272 The Vice-Chair invited the Secretariat to respond to the questions and comments from the floor.
273 The Secretariat referred to the question posed by the Delegation of Zimbabwe on the methodology. As mentioned, the methodology was approved by Member States. The Secretariat followed the decision that was taken. As pointed out by the Delegation of the United States of America, the linkages were made based on three other reports. The 2014-2015 results framework was prepared. The expected results were reduced from 60 in 20122013 to 38 in 20142015. There were no MDG-specific indicators. The same methodology was followed. The expected results linked up at some level with the MDGs. A lot of effort was made to mainstream development throughout WIPO’s work. The expected results and indicators for 20142015 would capture WIPO’s contribution to development. As mentioned, WIPO had joined the relevant working groups. That could help to improve the tracking of WIPO's contribution to the post-2015 DA.
274 The Delegation of Zimbabwe was particularly interested in the explanation given by the Delegation of the United States of America. RBM was a tool to measure the performance of an organization. Performance indicators were relevant to a particular goal set by an organization. The methodology needed to be corrected in order for it to be relevant to the subject of how WIPO could contribute to the MDGs. Activities that were not relevant to an MDG should not be cited. The document could be improved. Specific activities that pertained to a particular goal could be included. Some delegations believed that WIPO could not contribute at all to the MDGs. The MDGs were on development issues. Efforts were being made to mainstream the DA into WIPO’s activities. Thus, there should be a way to link the MDGs to those activities. Although not all MDGs could be directly linked to WIPO’s work, efforts could be made by the Secretariat to link certain elements of the MDGs, and to inform Member States of the outcome of those efforts.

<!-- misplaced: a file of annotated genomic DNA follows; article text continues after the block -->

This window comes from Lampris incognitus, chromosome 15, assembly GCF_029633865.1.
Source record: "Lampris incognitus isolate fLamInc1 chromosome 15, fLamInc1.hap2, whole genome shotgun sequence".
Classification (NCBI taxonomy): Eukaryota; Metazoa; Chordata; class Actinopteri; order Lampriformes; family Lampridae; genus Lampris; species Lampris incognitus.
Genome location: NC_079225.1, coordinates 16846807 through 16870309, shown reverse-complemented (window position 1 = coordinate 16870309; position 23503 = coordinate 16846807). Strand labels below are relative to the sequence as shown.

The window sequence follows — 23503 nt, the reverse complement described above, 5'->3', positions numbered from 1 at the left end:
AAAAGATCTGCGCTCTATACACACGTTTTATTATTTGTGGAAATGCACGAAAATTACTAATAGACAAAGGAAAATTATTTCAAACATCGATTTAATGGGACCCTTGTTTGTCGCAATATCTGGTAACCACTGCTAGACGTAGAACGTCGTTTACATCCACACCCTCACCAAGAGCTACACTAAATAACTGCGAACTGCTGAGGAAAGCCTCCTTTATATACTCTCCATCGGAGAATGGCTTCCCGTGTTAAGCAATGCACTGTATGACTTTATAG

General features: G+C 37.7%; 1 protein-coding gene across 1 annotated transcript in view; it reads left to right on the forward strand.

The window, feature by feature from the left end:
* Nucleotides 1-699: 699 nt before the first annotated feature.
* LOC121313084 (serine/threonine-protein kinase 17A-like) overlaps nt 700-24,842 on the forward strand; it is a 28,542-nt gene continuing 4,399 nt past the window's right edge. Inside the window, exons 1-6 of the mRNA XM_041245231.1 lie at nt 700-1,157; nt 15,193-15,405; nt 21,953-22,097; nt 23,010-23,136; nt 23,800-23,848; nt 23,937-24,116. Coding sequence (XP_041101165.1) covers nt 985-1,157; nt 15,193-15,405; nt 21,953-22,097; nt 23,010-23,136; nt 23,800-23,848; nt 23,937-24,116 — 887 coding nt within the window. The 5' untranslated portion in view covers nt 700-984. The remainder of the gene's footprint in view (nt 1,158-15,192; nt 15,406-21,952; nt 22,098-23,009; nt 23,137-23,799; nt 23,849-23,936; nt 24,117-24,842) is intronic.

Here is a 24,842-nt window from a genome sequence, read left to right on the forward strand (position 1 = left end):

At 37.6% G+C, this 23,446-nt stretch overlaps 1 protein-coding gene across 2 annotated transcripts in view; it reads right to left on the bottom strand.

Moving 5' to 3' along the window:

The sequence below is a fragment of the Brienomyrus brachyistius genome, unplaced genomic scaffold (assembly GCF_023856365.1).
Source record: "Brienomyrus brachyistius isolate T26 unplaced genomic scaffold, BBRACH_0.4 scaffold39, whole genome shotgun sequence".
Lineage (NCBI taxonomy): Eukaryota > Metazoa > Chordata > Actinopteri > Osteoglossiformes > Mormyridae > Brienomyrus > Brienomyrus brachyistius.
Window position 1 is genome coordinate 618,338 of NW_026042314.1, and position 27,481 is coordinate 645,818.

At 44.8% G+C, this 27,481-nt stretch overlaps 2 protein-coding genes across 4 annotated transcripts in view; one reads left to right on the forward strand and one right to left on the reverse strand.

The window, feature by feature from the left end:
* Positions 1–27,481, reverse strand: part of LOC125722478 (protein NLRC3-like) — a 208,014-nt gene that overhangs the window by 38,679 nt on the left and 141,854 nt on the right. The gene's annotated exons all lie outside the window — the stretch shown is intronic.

275 The Delegation of the United States of America stated that although it would not agree to seeing WIPO's strategic goals changed to reflect the MDG goals or something to that effect, it noted in its intervention that the results of the RBM data reporting was a lengthy matrix. As the Delegation of Zimbabwe had correctly pointed out, some of that data very much pertained to improving economic situations in countries whereas some other results may be slightly less so. In other words, the Secretariat did exactly what the methodology requested, which was to list out data pertinent to that goal. However, perhaps some of those results were a little more pertinent than others. The Delegation had earlier suggested that an executive summary of that section would be useful. The Secretariat had provided a narrative summary of WIPO's contributions to the other MDGs. Perhaps the Secretariat could also prepare a short executive summary of the results of the RBM data reporting on MDGs 1, 6 and 8 to indicate some of the most effective ways in which the Organization contributed to these goals. This could help in clarifying the results of the RBM methodology.
276 The Delegation of Egypt, speaking on behalf of DAG, stated that the comments made by the delegations of Zimbabwe and the United States of America indicated that the RBM could be further enhanced to reflect WIPO’s contribution to the MDGs. Perhaps the two consultants who worked on this had taken a very narrow view. WIPO could contribute to other goals, not just MDGs 1, 6 and 8. WIPO was expected to contribute to all the MDGs. For example, WIPO could play a role in the areas of environmental sustainability and education. The Group took note of the Secretariat’s statement that there were currently no indicators to capture this role apart from linkages to the six strategic goals of WIPO. Perhaps, in addition to the idea presented by delegations of Zimbabwe and the United States of America, work could be undertaken on some indicators to measure the expected results of the Organization in relation to the achievement of those WIPO goals. This would assist in measuring WIPO’s contribution to all the MDGs. Perhaps the Secretariat could work on these ideas and prepare a document for the next CDIP session, in addition to the points expressed by the African Group.